Nicki Pratt

I of course didn’t know much about his time in the war as I’m one of the youngest grandchildren. But my favourite story is him and grandma (Molly) meeting at the local dance with all the land army girls. Both grandpa and grandma were the people who fueled my imagination and encouraged me that I could be whatever I want to be.

I remember grandpa picking me up from school and asking me what songs I learned in choir that day. He encouraged me to sing to him every day and grandma was always helping me with my witch potions from the garden… my fondest memories were trying to sneak past grandpa without getting tickled and scared half to death. My last memory of grandpa was him holding my hand and smiling at me while everyone else was talking. We had such a special bond. I thank the Lord everyday my after school care was spent with them feeding my imagination and my large tummy. l miss them every day and wish they could have met my mini me.

Amanda Schafer 

We remember grandpa was member of the Devil’s Brigade, a joint elite Canadian and US army unit. He was a hero; putting his life second to everyone around him.

Andrew Schafer

Jim Scanland

My Grandpa was Jim Scanland, who served in the Second World War. I remember my dad telling me that when he was growing up, he was not allowed to talk about the war or ask questions. As I started to learn more about the wars in school, I became curious as to my own Grandpa’s role. I started to ask questions. Grandpa Joined the army and had to lie about his age to get in, I couldn’t imagine being so young and heading to war.

He served with the Fort Garry Horse Regiment and was shipped overseas after Britain’s declaration of war against Germany. Over there he learned how to drive the new American Sherman Tank, also known as the Amphibious Tank, or Swimming Tank. I remember him telling me that this was a secret training and a very BIG DEAL! This would become his job… an Amphibious Tank Driver.

I don’t know everywhere he toured but I do know this: he was on the second wave of ships that stormed the beaches of Normandy on D-Day. His job was to provide artillery support for the first wave of infantry. I cannot fathom what he saw or what he went through.

The true hero in him was able to bring this home and bottle it up so no one could see the pain he had seen or experienced. Instead he held a zest for life in making people happy with his music, and his square dancing, and he himself enjoying the freedom he fought to provide.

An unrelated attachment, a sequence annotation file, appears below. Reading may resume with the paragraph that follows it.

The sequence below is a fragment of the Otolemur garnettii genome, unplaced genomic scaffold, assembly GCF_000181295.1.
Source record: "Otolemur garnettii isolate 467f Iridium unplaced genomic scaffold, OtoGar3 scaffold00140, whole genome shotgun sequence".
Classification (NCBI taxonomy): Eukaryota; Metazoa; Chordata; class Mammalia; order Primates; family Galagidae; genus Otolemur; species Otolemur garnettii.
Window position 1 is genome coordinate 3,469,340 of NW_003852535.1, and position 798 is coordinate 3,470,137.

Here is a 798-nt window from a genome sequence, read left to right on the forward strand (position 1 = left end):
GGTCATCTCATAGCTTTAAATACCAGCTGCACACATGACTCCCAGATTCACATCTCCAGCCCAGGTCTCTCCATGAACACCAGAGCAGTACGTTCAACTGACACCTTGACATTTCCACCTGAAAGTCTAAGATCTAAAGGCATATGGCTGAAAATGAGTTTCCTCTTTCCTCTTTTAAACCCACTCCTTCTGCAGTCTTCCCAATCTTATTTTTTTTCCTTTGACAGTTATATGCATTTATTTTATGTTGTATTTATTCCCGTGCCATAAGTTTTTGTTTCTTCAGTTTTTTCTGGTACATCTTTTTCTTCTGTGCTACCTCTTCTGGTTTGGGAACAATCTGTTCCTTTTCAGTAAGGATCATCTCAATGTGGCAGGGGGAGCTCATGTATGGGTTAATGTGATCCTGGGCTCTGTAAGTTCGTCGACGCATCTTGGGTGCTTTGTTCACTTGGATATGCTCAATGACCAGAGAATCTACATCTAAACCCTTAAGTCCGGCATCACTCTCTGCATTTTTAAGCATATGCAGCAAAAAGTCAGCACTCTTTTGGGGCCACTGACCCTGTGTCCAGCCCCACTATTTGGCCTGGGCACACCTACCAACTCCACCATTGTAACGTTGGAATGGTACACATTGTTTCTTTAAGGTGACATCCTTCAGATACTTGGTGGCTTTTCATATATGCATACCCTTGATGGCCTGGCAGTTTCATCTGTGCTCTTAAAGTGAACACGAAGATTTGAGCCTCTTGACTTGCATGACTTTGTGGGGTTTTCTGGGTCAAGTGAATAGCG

I remember campfire songs, whisker rubs, and the big smile and “Hi Son!” every time I saw him! We miss you! You will never be forgotten!

Thank you to all who have served or are currently serving; without your sacrifice we would not have the freedom we enjoy today. Lest we forget.

Bob and Andreja Scanland

An Unexpected Hero

Henry and BettyHeroes come in all different shapes and sizes. The one I remember every November 11 is my Great Grandma Elsie.

I had the privilege to grow up knowing this remarkable lady. She lived in a tiny house (way before tiny houses were cool) in my Grandparent’s back yard. Elsie loved birds and always had a budgie for company. Her birds changed every few years, but were always named Joey.

Elsie was quiet and kind and every once in a while could be coaxed into tell us stories of her youth. Orphaned at 11-years-old, Elsie was shipped to Canada to live with distant cousins in a small town in Saskatchewan. She grew up quickly and when she was 16 years old, two local lads had a horse and buggy race to determine which one would get to propose to her. After great grandpa won the race, they married in a small church and headed out west to begin a family.

Great Grandma Elsie is an unlikely hero. If she were here today she would be the first to pish-posh such an idea. She would claim she didn’t do much at all. She didn’t serve in the armed forces. She didn’t work as a WAC or in a factory like Rosie the Riveter. She just stayed home and sent her men off to war. Not much heroic about that on the surface.